Agility & Resilience
Technology Adoption
Operations Focus

California Statewide Workforce Planning

In 2013, the Department of Government Operations started an initiative to understand and modernize the civil service system in California. updating human resources processes, websites and other tools to consolidating obsolete job titles and update processes. As part of their ongoing Civil Service Improvement effort, California conducted an evaluation of challenges and trends. The results are summarized in the 2016 Statewide Workforce Planning Report, which details a number of issues related to its workforce, including:

• Inability to recruit qualified candidates
• Complex civil service hiring process
• Lack of essential competencies
• Lack of diversity
• Retention issues
• Lack of advancement opportunities7

In response to the report, the California Department of Human Resources (CalHR) developed a Statewide Strategic Plan and required agency plans. Since then, CalHR has developed a comprehensive set of workforce planning tools to help the state’s agencies, including the California Department of Transportation (CalTrans), manage workforce and succession planning.8

Their Workforce Planning Toolkit for State Supervisors and Manager includes:

• Strategic Workforce Plan
• Strategic Succession Plan
• Guides and templates
• Statewide Onboarding Program
• Articles
• Leadership competency model
• Mentoring Handbook

They also provide a set of tools by category to assist practitioners in:

• Analyzing workforce data
• Reviewing noteworthy practices in other states
• Implementing a workforce plan
• Evaluating a workforce plan
• Networking with other HR professionals
• Understanding current workforce trends

By incorporating statewide workforce planning, California has increased their agency capability to recruit and retain staff with skills needed for the future, developed capability to manage workforce change and incorporated a workforce management system to facilitate the capability to create and support a learning culture.

Knowledge Management

Knowledge Management ensures the agency effectively creates, stores and uses existing knowledge to help it carry out its organizational goals and objectives.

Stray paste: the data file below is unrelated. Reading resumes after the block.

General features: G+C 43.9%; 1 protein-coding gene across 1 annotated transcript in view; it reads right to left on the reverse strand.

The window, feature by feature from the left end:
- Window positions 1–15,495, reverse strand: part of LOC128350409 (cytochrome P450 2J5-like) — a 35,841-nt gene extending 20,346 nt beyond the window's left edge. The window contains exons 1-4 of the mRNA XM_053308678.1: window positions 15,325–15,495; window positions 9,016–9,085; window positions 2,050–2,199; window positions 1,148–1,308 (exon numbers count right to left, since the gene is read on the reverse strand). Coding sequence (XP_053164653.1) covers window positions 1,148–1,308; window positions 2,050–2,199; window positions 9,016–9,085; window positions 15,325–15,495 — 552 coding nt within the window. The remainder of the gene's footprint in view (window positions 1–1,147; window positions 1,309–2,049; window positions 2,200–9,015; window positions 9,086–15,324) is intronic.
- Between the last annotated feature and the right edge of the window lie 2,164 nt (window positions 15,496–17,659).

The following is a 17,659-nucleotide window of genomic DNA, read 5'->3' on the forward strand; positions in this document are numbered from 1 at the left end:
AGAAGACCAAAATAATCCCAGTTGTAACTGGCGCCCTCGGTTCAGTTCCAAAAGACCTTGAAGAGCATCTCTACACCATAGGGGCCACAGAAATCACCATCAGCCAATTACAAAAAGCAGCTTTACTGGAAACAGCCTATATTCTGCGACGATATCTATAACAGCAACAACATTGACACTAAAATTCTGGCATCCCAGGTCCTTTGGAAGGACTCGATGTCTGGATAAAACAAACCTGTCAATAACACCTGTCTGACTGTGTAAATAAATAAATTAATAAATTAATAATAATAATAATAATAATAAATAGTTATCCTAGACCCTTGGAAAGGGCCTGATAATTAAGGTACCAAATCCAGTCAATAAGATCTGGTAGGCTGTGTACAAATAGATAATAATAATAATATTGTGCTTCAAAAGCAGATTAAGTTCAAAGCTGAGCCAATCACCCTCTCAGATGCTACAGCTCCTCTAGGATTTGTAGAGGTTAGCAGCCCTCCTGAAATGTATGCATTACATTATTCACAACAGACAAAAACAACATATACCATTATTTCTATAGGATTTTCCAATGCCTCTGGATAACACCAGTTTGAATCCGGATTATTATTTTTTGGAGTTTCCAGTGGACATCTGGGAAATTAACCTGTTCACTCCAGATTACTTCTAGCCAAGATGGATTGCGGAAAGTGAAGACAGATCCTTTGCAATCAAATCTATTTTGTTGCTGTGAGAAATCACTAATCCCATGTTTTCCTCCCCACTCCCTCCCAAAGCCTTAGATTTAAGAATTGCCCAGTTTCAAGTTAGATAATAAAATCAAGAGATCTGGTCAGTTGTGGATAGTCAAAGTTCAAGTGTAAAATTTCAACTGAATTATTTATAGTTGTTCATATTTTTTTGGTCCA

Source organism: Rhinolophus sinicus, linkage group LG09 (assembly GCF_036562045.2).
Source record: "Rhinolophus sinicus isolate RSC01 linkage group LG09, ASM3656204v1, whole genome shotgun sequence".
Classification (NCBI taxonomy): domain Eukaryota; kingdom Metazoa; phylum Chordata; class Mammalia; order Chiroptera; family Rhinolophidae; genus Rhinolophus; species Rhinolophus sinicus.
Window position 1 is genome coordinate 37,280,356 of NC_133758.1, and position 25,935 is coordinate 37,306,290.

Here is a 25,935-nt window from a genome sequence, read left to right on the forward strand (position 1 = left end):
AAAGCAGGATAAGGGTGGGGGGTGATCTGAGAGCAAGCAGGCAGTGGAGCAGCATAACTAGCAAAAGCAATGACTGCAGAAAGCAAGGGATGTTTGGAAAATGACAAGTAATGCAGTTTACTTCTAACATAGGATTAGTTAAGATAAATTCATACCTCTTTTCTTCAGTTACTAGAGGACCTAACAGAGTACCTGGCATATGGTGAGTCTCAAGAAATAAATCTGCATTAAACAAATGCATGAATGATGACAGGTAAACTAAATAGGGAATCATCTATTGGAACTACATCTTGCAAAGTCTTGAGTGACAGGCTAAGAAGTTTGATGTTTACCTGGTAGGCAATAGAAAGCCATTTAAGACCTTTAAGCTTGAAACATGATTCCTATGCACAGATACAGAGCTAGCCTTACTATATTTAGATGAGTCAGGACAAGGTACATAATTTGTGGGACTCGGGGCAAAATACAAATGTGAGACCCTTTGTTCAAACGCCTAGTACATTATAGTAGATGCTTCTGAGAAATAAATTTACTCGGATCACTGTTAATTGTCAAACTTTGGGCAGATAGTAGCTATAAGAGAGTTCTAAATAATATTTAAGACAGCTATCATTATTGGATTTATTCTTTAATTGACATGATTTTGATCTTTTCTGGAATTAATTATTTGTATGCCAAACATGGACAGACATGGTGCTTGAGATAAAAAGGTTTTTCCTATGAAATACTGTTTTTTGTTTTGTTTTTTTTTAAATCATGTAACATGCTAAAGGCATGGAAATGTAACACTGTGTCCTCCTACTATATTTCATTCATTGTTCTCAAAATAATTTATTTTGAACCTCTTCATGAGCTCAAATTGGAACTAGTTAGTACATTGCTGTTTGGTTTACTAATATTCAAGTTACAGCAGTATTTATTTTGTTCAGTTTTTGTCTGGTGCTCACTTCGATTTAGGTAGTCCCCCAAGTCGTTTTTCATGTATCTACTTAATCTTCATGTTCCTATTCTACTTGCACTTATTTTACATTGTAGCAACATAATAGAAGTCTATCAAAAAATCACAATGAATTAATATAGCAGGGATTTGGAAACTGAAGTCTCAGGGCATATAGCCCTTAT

What is Knowledge Management?

Knowledge management is an established field that recognizes the intellectual capital of an organization as an asset to be managed to advance the organization’s objectives.

Knowledge management refers to a variety of techniques for building, leveraging and sustaining the agency’s body of knowledge and the experience of its employees and partners, which enables it to act in an intelligent way. It includes both tacit “know-how” as well as access to explicit knowledge that has been codified.9

As illustrated in figure 3.1, knowledge is developed through learning – which can happen when an individual reads a document, participates in a training course, shadows another employee, or collaborates with his/her peers. Knowledge management is closely related to information management. Whereas information management considers how information is stored, categorized, organized and accessed, knowledge management is more about what people know and how this knowledge can be leveraged by the organization.

Knowledge management includes mechanisms to capture and transfer knowledge, reuse existing knowledge, participate in communities of common practice and other opportunities for collaboration and knowledge sharing, and the use of IT and management systems for maintaining knowledge bases.

How Does Knowledge Management Support Capability-Building?

Knowledge management strategies are integral to agency capability-building. They help agencies to better respond to a rapidly changing environment through identifying, creating, capturing and sharing relevant knowledge.

Done well, knowledge management offers a repeatable, proven way to conduct business and meet customer needs that takes into account historical context, experiences and lessons learned.

Other organizational benefits of knowledge management include:

• Systematically understanding and addressing an organization’s knowledge gaps
• Improving collaboration
• Providing opportunities for learning and problem solving
• Improving productivity by helping employees to avoid mistakes that others have learned from

What Does Knowledge Management Look Like in Practice?

The cycle of knowledge from creation and organization through sharing and reuse is well documented in the literature. As shown in Figure 3.1, this cycle includes:

• Learning – as a result of accessing knowledge through information discovery and review or interactions with other people